VAT compliance simplifications; new tax collections role for marketplaces
On 1 July 2021, the European Union introduced three key reforms to simplify their B2C e-commerce VAT regime, and help eliminate an estimated €1.5 billion in fraud affecting the EU B2C goods sector. The reforms will close several VAT exemptions, make pan-EU reporting easier and make online marketplaces responsible as the ‘deemed supplier’ for VAT liabilities of the transactions of their third-party sellers on their platforms.
The e-commerce package is part of a wide-range of EU VAT reforms stretching over ten years. The reforms, including the launch of new pan-EU VAT returns Import One-Stop Shop (IOSS) and the One-Stop Shop (OSS), come in three parts:
1 Withdrawal of Distance Selling Thresholds; OSS return
Prior to 1 July 2021, EU or non-EU sellers of B2C goods did not have to immediately VAT register in each EU state where they sold goods from one EU state to consumers another state. Read about withdrawal of EU distance selling threshold here. Instead, they could rely on the distance selling thresholds set by each country, and charge the VAT of the country where the goods were located prior to sale and only report the VAT in that country under the regular VAT return. This avoided the need to have multiple VAT returns, with the expense and distraction or VAT compliance, whilst the business grew its EU customer base.
The EU introduced on 1 July the new One-Stop-Shop return to report such distance sales each quarter to the tax authorities of the EU state where the seller is resident. Non-EU sellers can use a variation, Non-Union OSS, and select any ‘member state of identification’ country to register for their EU distance sales. Read about OSS One-Stop Shop here. A range of B2C services including in OSS has been extended, and also includes the MOSS e-services services regime
2 Ending the €22 import VAT exemption; sales VAT on €150
Up until 30 June 2021, online sellers (EU or non-EU) could sell single consignments of good(s) from outside of the EU VAT free if they did not exceed €22. This ended on 1 July 2021 when import VAT must be paid on all imported sales to EU consumers. This can be done in two ways:
- Imported consignments being sent to EU customers not exceeding €150 should now have VAT of the consumer’s country of residence charged in the checkouts. So import VAT collections are moved from customs clearance to the point-of-sale. The seller has three options for managing this VAT
- Rather than get VAT registered in each EU state that the seller has eligible import sales, they can chose to opt of the new Import One-Stop Shop (IOSS) return. This single return covers all EU members states, and can be filed in the country of resident of an EU seller, or any EU state for non-EU sellers (‘non-Union IOSS’). Such non-EU sellers will need an IOSS Intermediary in most cases.
- Use the Special Arrangements route, and have their postal operator, express carrier or other EU customs agent declare the import and VAT as a direct or indirect customs representative.
- Imported consignments being sent to EU customers exceeding €150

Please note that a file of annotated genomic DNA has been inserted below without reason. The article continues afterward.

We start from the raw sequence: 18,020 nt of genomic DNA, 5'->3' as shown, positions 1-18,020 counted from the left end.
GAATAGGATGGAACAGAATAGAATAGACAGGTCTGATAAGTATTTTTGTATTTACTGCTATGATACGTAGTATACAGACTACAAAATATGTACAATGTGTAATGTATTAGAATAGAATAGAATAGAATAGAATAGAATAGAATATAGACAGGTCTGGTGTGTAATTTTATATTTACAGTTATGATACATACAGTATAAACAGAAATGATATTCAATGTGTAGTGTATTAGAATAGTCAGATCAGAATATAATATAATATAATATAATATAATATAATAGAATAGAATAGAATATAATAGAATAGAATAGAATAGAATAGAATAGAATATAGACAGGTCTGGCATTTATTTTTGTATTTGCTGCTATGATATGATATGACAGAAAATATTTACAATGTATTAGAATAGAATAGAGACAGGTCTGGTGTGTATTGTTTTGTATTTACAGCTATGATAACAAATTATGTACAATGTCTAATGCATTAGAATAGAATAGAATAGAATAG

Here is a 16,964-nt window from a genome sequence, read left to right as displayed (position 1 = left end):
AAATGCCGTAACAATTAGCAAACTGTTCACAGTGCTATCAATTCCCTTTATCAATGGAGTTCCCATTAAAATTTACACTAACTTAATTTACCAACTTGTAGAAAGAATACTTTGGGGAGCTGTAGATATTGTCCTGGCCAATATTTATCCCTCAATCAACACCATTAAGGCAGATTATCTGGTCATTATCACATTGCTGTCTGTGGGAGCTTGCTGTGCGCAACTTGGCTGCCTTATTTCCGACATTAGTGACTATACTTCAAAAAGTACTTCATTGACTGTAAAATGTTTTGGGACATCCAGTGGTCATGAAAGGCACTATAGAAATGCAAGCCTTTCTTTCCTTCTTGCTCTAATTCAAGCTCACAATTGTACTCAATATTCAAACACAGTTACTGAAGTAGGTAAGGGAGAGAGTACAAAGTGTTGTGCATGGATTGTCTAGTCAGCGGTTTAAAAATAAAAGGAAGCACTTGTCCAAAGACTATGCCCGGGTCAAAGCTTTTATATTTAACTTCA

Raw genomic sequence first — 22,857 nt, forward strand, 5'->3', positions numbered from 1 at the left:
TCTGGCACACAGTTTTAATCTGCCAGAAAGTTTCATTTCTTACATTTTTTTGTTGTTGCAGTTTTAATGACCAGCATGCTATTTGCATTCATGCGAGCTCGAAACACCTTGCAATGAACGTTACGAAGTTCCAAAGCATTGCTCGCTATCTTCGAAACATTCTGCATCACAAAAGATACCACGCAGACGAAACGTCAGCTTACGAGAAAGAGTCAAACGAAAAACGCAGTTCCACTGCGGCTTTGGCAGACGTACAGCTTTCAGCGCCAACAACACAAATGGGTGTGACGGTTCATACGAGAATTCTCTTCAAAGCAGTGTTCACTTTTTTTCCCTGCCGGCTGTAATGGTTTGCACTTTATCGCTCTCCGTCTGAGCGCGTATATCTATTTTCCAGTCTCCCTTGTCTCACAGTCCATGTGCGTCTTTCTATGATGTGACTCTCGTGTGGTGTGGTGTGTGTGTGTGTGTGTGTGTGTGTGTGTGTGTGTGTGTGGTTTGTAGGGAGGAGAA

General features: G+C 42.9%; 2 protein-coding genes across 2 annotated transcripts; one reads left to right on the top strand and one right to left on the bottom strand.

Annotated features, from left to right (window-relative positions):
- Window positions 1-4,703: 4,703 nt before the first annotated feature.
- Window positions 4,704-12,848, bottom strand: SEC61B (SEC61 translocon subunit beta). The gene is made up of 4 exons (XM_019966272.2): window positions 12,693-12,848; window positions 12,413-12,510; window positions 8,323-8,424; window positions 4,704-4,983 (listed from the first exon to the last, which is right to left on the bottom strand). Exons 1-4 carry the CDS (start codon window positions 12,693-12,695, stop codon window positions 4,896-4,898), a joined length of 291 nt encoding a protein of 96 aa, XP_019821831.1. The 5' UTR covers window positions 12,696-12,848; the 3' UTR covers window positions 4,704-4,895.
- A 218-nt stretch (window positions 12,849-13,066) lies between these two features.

3. Marketplaces deemed supplier VAT liabilities
The EU member states have now made online marketplaces responsible for the VAT liabilities of the some of their third-party seller’s transactions. This only cover VAT responsibilities, and the marketplace does not take on product liability, environmental, safety or other obligations. The two types of transactions on their platforms are:
- EU and non-EU sellers importing consignments to EU consumers not exceeding €150; and
- Non-EU sellers selling goods already in the EU at the time of the sale to an EU consumer at any value.
The criteria for marketplace deemed supplier include any or all of the following criteria:
- sets terms and conditions of the sale;
- Authorises the charge for payment to the customer; and/or
- Organises the goods delivery
EU VAT in the Digital Age reforms
|EU VAT in the Digital Age|
|3 reforms to improve efficiency of VAT for all and reduce fraud|
|1. Single VAT registration in the EU; extension of OSS to all B2C and certain B2B||Following the 1 July 2021 introduction of the One Stop-Shop (OSS), can this be extended to cover further cross-border B2C and all / any B2B transactions (e.g. movement of own stock across borders) to reduce the foreign, non-resident VAT registrations and returns burden|
|More details on Single VAT Registration in the EU|
|2. Digital Reporting Requirements; e-invoicing||What options are there to harmonise the digitisation of transaction reporting amongst the member states. The EU is looking at: Continuous Transaction Control (CTC) e-invoicing, live reporting; or Periodic Transaction Controls (PTC) invoice listings. Also if at a country, EU or hybrid-level.|
|Read more about EU Digital Reporting Requirements (DRR)|
|3. VAT treatment of the platform economy||How can EU member states adapt their tax systems to reflect the new role taken on by Electronic Interfaces - platforms and marketplaces which have enabled millions of private individuals to provide services and goods for the first time. How should the VAT Directive be modified to capture the new dynamics created in the gig and sharing economies, including imposing full deemed supplier VAT obligations on platforms as with 2021 e-commerce package for goods.|
|EU VAT Treatment of Platform Economy update|